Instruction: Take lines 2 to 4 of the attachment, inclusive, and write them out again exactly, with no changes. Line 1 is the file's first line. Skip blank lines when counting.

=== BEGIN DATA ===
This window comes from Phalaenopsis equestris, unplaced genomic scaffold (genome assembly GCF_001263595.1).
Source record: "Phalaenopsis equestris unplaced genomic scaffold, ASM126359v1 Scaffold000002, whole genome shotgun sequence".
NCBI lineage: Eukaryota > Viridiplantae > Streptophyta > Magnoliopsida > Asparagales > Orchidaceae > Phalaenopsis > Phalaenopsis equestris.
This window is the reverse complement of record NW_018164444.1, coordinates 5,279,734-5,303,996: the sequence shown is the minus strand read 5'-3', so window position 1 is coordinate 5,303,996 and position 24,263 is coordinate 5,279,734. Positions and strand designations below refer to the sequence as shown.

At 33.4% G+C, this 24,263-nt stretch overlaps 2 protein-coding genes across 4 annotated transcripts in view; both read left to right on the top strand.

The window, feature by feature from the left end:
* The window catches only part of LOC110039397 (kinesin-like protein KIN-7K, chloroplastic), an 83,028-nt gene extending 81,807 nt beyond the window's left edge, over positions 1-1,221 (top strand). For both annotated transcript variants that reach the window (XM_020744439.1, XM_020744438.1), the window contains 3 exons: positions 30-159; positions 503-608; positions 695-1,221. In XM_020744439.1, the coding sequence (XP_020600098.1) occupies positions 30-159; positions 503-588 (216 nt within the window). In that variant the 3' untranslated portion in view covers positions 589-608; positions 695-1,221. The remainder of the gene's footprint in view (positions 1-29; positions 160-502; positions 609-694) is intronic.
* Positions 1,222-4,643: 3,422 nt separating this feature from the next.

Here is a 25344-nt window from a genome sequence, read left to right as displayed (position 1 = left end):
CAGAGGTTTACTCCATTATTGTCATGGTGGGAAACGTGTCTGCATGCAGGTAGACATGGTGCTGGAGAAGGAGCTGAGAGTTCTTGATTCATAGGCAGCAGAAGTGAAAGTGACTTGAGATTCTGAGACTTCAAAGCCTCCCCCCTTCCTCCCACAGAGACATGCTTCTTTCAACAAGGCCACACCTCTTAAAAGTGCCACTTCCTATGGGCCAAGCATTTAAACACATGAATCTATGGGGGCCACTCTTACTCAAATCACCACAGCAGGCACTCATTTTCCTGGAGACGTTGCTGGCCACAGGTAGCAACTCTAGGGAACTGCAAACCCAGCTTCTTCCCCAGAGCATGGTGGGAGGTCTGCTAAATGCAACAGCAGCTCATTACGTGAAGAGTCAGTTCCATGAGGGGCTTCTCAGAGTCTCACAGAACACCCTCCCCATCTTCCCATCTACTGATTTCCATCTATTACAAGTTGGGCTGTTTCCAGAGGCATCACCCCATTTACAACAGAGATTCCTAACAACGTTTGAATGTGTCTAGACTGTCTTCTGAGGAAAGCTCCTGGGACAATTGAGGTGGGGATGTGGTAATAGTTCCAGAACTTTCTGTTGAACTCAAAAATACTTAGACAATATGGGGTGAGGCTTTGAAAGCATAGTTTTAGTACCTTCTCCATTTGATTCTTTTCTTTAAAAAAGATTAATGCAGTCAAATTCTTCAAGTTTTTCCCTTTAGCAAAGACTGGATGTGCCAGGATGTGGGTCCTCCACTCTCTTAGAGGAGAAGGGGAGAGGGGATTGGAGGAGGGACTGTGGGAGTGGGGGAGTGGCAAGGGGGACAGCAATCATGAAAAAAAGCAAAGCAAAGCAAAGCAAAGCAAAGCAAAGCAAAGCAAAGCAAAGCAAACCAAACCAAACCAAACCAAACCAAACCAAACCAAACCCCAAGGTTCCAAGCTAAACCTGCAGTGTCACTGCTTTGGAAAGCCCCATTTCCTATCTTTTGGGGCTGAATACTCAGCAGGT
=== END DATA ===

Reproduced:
Source record: "Phalaenopsis equestris unplaced genomic scaffold, ASM126359v1 Scaffold000002, whole genome shotgun sequence".
NCBI lineage: Eukaryota > Viridiplantae > Streptophyta > Magnoliopsida > Asparagales > Orchidaceae > Phalaenopsis > Phalaenopsis equestris.
This window is the reverse complement of record NW_018164444.1, coordinates 5,279,734-5,303,996: the sequence shown is the minus strand read 5'-3', so window position 1 is coordinate 5,303,996 and position 24,263 is coordinate 5,279,734. Positions and strand designations below refer to the sequence as shown.